foreach (Field error in validation)
            Log.Error("Version {version}: We have validation error for work Item {workItemId} originalId {originalId} - Field: {name} ErrorStatus {errorStatus} Value {value}", i, workItem.Id, itemToMigrate.OriginalId, error.Name, error.Status, error.Value);
        return false;
    if (i == 0)
        Log.Information("Saved for the first time Work Item for type {workItemType} with id {workItemId} related to original id {originalId}", workItem.Type.Name, workItem.Id, itemToMigrate.OriginalId);
        Log.Debug("Saved iteration {i} for original id {originalId}", i, itemToMigrate.OriginalId);

return true;

The above code migrate only the Title, but nevertheless allows me to verify that I’m able to import not only a snapshot of Work Item, but a full history. As you can see this is really simple, for each iteration I only need to populate System.ChangedDate and System.ChangedBy, and in the first iteration I can also set System.CreatedBy.

One rule is in place, you cannot save with a date that is not greater that the date used for last save, this will force you to import all the versions in the correct order. Except this you can simply save with a date in the past and as a different user.

Before saving Work Item I simply issue a call to the Validate() method, that is able to determine any validation error before saving the Work Item, in case of error, I logged it then return false to inform the caller that Work Item was not fully imported.

This is a simple test to export some bogus data.

MigrationItem mi = new MigrationItem();
mi.OriginalId = "AA123";
mi.WorkItemDestinationType = "Product Backlog Item";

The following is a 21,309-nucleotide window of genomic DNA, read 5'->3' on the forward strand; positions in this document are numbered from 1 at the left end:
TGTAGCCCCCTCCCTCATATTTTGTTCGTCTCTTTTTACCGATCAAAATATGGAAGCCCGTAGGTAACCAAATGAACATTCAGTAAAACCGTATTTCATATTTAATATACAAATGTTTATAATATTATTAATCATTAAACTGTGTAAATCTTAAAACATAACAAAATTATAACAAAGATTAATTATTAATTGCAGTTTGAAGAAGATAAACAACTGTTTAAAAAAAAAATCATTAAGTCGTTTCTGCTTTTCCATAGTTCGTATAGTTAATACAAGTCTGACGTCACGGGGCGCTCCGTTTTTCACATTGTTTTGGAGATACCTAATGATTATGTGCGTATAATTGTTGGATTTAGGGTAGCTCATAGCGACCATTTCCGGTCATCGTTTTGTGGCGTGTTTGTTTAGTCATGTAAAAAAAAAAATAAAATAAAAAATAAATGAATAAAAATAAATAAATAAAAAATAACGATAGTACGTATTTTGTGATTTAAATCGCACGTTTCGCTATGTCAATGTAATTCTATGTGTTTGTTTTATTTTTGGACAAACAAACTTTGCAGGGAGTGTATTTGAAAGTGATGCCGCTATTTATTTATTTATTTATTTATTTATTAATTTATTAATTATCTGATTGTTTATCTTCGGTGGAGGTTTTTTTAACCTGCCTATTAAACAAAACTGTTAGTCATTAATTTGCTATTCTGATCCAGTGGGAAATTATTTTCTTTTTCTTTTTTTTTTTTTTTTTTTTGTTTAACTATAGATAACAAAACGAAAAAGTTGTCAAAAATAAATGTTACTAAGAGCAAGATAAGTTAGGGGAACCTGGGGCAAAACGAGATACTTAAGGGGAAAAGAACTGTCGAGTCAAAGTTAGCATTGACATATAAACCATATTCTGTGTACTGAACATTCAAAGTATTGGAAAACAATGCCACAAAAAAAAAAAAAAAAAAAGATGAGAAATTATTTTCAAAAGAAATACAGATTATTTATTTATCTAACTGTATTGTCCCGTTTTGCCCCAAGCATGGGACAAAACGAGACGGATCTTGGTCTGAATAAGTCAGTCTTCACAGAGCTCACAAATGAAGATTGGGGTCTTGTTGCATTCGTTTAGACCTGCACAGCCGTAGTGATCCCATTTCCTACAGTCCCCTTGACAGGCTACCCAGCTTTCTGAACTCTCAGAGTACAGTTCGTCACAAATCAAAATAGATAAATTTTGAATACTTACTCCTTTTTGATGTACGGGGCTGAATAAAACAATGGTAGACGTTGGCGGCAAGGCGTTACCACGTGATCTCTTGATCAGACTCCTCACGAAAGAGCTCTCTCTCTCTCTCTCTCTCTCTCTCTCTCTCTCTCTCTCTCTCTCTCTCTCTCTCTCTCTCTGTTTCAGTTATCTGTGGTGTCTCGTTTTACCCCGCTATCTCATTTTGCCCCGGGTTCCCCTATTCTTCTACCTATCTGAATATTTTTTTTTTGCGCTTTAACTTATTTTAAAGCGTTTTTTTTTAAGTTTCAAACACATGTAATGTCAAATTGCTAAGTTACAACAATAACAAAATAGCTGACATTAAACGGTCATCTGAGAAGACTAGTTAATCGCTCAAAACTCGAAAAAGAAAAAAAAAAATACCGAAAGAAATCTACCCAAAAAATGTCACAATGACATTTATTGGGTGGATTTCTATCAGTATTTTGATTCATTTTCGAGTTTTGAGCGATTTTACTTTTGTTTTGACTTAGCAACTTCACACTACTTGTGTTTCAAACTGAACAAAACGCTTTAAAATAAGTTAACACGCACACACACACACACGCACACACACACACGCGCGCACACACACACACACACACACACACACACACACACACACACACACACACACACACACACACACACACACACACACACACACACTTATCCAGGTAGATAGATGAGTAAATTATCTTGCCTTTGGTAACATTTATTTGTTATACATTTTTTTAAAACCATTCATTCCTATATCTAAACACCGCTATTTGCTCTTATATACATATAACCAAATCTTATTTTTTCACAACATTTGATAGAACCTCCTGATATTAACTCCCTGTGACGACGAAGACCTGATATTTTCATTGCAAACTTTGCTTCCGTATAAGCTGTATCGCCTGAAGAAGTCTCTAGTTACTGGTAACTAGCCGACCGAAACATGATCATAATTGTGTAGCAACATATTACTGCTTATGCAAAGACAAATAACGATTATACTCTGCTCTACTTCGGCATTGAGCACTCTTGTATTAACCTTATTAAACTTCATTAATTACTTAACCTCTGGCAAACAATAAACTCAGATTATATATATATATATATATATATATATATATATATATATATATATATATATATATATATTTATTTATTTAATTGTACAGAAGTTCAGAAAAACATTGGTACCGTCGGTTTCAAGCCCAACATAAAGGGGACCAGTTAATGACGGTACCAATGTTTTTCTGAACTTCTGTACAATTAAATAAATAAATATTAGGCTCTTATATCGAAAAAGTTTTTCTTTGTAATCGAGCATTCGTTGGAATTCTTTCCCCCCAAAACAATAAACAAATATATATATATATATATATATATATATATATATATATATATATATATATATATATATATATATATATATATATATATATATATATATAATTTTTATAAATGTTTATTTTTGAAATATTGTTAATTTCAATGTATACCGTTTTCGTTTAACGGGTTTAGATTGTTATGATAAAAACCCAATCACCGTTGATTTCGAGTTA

mi.AddVersion(new MigrationItemVersion()
    AuthorEmail = "",
    Description = "Description",
    Title = "Title test",
    VersionTimestamp = new DateTime(2010, 01, 23, 22, 10, 32),

mi.AddVersion(new MigrationItemVersion()
    AuthorEmail = "",
    Description = "Description",
    Title = "Title Modified",
    VersionTimestamp = new DateTime(2011, 01, 23, 22, 10, 32),

mi.AddVersion(new MigrationItemVersion()
    AuthorEmail = "",
    Description = "Description",
    Title = "Title Modified Again",
    VersionTimestamp = new DateTime(2011, 01, 23, 22, 10, 32),

var importResult = importer.ImportWorkItemAsync(mi).Result;

Launching test program I view this output:


Figure 4: Export output.

This is not the first run, so the logs informed me that an item bound to that original Id was already created and it was deleted, then informed me that a new Work Item is created and then updated for two times.


Figure 2: Work Item was correctly created in Azure Devops Collection

The nice stuff is that the work item History reports all the modification with the correct Date, and this can be done only because the user that generated the token is member of Collection Service Account group. (Do not forget to remove the user after finishing the import, or use a specific user for the import).

Thanks to the great flexibility of Azure DevOps API you can easily imports data with full history to have a migration with higher fidelity than exporting last snapshot of the data.

The only indication that the action was performed by an import is that the history shoved (Via Gian MAria Ricci –aka Alkampfer) that indicates that the action was not really performed by Alkampfer the Zoalord, but was instead done with impersonation. Nevertheless you can maintain full history in the code.

You can find full example In GitHub

Happy Azure DevOps.

Gian Maria.

Sonar Analysis of Python with Azure DevOps pipeline

Once you have test and Code Coverage for your build of Python code, last step for a good build is adding support for Code Analysis with Sonar/SonarCloud. SonarCloud is the best option if your code is open source, because it is free and you should not install anything except the free addin in Azure Devops Marketplace.